ADHD and CV Issues 2

No Increased Risk of Cardiovascular Events in Adults Who Take ADHD Medications

Print This Post Print This Post

A new study published in JAMA[1] has found no evidence of an increased risk of heart attack, stroke, or sudden cardiac death in young and middle-aged adults who use medications to control attention-deficit/hyperactivity disorder (ADHD). The medications studied include stimulants (amphetamine products and methylphenidate), atomoxetine, and pemoline [no longer marketed; Table 1]) and the study was funded by the Agency for Healthcare Research and Quality (AHRQ), U.S. Department of Health and Human Services, the Food and Drug Administration (FDA), and the National Institute on Aging.

'

According to background information in the article, use of medications approved for ADHD treatment increased faster in adults than in children between 2001 and 2010.[2] A 2006 FDA advisory committee briefing on ADHD medication safety stated that 32% of all stimulants issued in the United States were adult-prescribed and more than 1.5 million U.S. adults were taking the medication.[3] In early placebo-controlled studies in children and adults, these agents were noted to increase heart rate and blood pressure,[4,5] raising concerns about their cardiovascular safety. However, until now, clinical trials were not large enough to assess risk of these events.

In this new study, researchers examined whether medications used primarily to treat ADHD are associated with an increased risk of heart attack, sudden cardiac death, or stroke in adults. The researchers used computerized health records from four study sites, starting in 1986 at one site and ending in 2005 at all sites, with an additional assessment using 2007 survey data. The more than 150,000 participants were between the ages of 25 and 64 years and had received prescriptions for methylphenidate, amphetamine, or atomoxetine. Each medication user was matched to two nonusers by study site, birth year, sex, and calendar year, for a total of 443,198 users and nonusers.

During follow-up, there were 1,357 cases of heart attacks, 575 cases of stroke, and 296 cases of sudden cardiac death. Data analysis suggested that patients who were currently or had just begun taking ADHD medications were at no greater risk for serious cardiovascular events than those patients who never, or had not recently, taken the medication. There appeared to be no association between any specific medication and a cardiac event or with longer duration of current use. The Medicaid population event rates were substantially higher, which was not unexpected.

Furthermore, results were similar when restricting the category of users to new users or to those with or without ADHD. Results also were similar when the comparison was restricted to those with or without evidence of prior cardiovascular disease or to those with or without evidence of prior non-ADHD psychiatric conditions. In addition, results were similar for participants who were the ages of 25 through 44 and 45 through 64 years during follow-up.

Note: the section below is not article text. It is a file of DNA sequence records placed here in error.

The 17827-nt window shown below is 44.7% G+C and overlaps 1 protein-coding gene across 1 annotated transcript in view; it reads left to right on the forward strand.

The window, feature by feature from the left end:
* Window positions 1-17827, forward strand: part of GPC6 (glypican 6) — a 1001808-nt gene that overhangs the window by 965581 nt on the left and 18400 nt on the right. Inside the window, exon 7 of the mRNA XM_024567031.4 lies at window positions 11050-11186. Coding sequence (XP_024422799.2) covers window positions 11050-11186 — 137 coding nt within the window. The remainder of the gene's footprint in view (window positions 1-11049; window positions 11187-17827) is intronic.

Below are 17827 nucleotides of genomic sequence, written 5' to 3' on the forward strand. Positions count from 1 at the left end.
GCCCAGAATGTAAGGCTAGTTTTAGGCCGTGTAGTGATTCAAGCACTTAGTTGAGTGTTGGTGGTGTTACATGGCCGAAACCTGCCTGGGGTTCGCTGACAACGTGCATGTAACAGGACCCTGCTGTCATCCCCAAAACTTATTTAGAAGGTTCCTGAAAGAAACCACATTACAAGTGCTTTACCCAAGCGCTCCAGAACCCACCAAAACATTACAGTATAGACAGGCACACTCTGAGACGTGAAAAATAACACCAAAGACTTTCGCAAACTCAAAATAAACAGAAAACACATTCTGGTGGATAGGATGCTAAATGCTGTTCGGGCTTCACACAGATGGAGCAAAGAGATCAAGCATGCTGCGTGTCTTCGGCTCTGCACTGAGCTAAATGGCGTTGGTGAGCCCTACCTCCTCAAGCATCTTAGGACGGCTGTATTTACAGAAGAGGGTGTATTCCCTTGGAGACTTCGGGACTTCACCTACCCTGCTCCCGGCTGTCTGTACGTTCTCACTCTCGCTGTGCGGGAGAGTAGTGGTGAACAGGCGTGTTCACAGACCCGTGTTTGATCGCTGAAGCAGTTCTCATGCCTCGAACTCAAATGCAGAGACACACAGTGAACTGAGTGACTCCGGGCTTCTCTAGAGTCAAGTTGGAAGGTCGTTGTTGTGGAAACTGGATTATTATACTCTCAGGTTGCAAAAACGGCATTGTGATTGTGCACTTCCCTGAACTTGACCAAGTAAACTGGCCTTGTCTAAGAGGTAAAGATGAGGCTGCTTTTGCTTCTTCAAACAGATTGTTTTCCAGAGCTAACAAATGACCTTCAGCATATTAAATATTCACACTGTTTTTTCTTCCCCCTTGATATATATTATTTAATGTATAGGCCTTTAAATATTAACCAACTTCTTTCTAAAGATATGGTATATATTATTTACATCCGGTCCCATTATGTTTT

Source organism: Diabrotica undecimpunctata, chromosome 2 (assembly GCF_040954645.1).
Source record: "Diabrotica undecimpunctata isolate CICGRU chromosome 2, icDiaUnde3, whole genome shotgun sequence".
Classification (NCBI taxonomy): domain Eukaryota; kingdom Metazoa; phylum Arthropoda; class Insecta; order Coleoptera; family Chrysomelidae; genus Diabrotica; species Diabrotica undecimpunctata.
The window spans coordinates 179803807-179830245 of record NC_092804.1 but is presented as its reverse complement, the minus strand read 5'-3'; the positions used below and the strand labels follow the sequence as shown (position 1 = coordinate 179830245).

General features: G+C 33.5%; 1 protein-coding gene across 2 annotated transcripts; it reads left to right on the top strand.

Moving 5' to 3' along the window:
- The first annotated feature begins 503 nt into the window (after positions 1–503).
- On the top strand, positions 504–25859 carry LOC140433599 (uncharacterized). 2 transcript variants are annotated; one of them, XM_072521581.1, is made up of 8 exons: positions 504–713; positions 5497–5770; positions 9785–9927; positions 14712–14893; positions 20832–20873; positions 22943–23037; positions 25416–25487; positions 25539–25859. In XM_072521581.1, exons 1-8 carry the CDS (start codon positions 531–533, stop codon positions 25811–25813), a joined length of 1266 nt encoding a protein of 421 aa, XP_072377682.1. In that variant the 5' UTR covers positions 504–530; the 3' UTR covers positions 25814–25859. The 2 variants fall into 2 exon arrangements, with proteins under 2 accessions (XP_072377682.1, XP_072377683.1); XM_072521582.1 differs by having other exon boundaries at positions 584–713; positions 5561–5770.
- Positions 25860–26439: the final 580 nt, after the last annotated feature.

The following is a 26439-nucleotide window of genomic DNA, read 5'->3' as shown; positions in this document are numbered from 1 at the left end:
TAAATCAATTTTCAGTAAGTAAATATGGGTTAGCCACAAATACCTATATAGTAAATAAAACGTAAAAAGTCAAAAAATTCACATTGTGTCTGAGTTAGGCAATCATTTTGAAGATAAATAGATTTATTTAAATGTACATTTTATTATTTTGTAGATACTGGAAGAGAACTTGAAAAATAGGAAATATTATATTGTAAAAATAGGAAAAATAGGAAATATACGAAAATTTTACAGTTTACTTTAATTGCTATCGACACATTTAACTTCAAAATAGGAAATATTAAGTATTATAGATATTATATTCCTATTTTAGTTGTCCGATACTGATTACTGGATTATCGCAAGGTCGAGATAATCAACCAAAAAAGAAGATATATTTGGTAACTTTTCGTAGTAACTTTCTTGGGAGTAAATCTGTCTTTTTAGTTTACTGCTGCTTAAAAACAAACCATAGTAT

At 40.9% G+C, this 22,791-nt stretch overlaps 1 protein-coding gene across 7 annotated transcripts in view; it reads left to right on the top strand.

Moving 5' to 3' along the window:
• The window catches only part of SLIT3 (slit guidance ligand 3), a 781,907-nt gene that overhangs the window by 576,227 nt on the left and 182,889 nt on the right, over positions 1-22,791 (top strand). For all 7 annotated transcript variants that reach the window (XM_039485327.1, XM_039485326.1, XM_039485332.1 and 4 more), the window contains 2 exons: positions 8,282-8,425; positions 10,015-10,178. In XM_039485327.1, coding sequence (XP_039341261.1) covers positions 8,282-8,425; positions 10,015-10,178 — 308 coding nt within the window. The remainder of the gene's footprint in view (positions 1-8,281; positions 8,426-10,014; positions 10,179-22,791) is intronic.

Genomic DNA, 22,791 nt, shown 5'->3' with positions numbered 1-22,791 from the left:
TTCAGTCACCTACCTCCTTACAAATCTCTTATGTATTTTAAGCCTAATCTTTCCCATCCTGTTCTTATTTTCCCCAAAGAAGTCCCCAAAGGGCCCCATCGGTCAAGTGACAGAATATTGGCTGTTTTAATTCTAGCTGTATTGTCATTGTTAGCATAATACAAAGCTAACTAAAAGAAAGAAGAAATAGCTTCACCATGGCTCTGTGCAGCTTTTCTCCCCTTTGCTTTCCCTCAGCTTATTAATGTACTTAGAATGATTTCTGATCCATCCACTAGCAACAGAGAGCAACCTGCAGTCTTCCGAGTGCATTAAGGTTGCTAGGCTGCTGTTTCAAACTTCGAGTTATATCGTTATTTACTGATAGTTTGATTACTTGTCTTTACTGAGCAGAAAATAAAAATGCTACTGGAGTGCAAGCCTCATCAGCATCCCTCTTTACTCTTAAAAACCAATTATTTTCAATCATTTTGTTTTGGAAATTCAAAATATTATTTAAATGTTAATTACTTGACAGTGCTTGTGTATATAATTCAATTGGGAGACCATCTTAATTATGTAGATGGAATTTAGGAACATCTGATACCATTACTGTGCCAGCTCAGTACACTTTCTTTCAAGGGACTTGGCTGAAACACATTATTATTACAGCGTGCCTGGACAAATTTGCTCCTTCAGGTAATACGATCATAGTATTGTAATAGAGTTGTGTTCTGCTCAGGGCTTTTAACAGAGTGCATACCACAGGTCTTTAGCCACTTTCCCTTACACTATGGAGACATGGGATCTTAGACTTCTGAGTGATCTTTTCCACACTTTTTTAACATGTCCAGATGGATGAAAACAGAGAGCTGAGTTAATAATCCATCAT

FDA recommendations for the use of medications to treat ADHD have not changed. Healthcare professionals should continue to take special note that

  • Stimulant products and atomoxetine should generally not be used in patients with serious heart problems, or for whom an increase in blood pressure or heart rate would be problematic.
  • Patients treated with ADHD medications should be periodically monitored for changes in heart rate or blood pressure.
  • Patients should continue to use their medicine for the treatment of ADHD as prescribed by their healthcare professional.

On November 1, 2011, the FDA communicated the results of a study in children and young adults treated with ADHD medications that also did not show an increased risk of serious cardiovascular events. To read more on this study, see ADHD Medications and Cardiovascular Complications.

Jill Shuman, MS, ELS
Published December 20, 2011

 

References

  1. Habel LA, Cooper WO, Sox CM, et al. ADHD medications and risk of serious cardiovascular events in young and middle-aged adults [published online before print December 12, 2011]. JAMA. 2011;306(24): doi: 10.1001/jama.2011.1830.
  2. New Report: America’s State of Mind. Medco Website. http://medco.mediaroom.com/. 2011. Cited by: Habel LA, Cooper WO, Sox CM, et al. ADHD medications and risk of serious cardiovascular events in young and middle-aged adults [published online before print December 12, 2011]. JAMA. 2011;306(24): doi: 10.1001/jama.2011.1830.
  3. Food and Drug Administration. Drug Safety and Risk Management Advisory Committee meeting. Food and Drug Administration Website. http://www.fda.gov/ohrms/dockets/ac/cder06.html#DrugSafetyRiskMgmt. February 9-10, 2006. Cited by: Habel LA, Cooper WO, Sox CM, et al. ADHD medications and risk of serious cardiovascular events in young and middle-aged adults [published online before print December 12, 2011]. JAMA. 2011;306(24): doi: 10.1001/jama.2011.1830.
  4. Hammerness PG, Surman CB, Chilton A. Adult attention-deficit/hyperactivity disorder treatment and cardiovascular implications. Curr Psychiatry Rep. 2011;13(5):357-363. Cited by: Habel LA, Cooper WO, Sox CM, et al. ADHD medications and risk of serious cardiovascular events in young and middle-aged adults [published online before print December 12, 2011]. JAMA. 2011;306(24): doi: 10.1001/jama.2011.1830.
  5. Stiefel G, Besag FM. Cardiovascular effects of methylphenidate, amphetamines and atomoxetine in the treatment of attention-deficit hyperactivity disorder. Drug Saf. 2010;33(10):821-842. Cited by: Habel LA, Cooper WO, Sox CM, et al. ADHD medications and risk of serious cardiovascular events in young and middle-aged adults [published online before print December 12, 2011]. JAMA. 2011;306(24): doi: 10.1001/jama.2011.1830.